Hyde Lea moated site and fishpond


Heritage Category:
Scheduled Monument
List Entry Number:
Date first listed:


Ordnance survey map of Hyde Lea moated site and fishpond
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The building or site itself may lie within the boundary of more than one authority.

South Staffordshire (District Authority)
National Grid Reference:
SJ 90627 20339

Reasons for Designation

Around 6,000 moated sites are known in England. They consist of wide ditches, often or seasonally water-filled, partly or completely enclosing one or more islands of dry ground on which stood domestic or religious buildings. In some cases the islands were used for horticulture. The majority of moated sites served as prestigious aristocratic and seigneurial residences with the provision of a moat intended as a status symbol rather than a practical military defence. The peak period during which moated sites were built was between about 1250 and 1350 and by far the greatest concentration lies in central and eastern parts of England. However, moated sites were built throughout the medieval period, are widely scattered throughout England and exhibit a high level of diversity in their forms and sizes. They form a significant class of medieval monument and are important for the understanding of the distribution of wealth and status in the countryside. Many examples provide conditions favourable to the survival of organic remains.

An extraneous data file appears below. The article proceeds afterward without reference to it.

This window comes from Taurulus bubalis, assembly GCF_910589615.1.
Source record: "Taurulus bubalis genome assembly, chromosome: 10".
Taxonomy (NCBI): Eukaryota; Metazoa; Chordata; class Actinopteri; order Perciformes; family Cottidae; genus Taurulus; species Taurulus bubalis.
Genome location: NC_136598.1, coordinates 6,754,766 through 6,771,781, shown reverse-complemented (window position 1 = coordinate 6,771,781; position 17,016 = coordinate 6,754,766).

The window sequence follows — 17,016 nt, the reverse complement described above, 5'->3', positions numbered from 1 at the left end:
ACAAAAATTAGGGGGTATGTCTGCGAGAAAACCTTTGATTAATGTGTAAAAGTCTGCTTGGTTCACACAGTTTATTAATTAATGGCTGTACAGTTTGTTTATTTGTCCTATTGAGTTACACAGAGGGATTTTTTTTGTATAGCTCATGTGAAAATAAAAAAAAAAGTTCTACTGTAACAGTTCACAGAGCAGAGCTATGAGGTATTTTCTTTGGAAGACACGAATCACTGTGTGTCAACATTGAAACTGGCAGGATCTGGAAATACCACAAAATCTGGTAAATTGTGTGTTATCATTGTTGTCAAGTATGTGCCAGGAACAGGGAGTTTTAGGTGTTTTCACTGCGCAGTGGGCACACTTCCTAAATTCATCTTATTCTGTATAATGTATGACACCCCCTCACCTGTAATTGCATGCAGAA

The monument at Hyde Lea is a well preserved example of a water-management complex which combines a moated site and a fishpond. Partial excavation of the moated island has indicated the survival here of structural and artefactual evidence for the type and period of occupation, and for the economy of the site's inhabitants. Only a small proportion of the site has been excavated and substantial deposits survive undisturbed. The importance of the site is enhanced by detailed documentary records.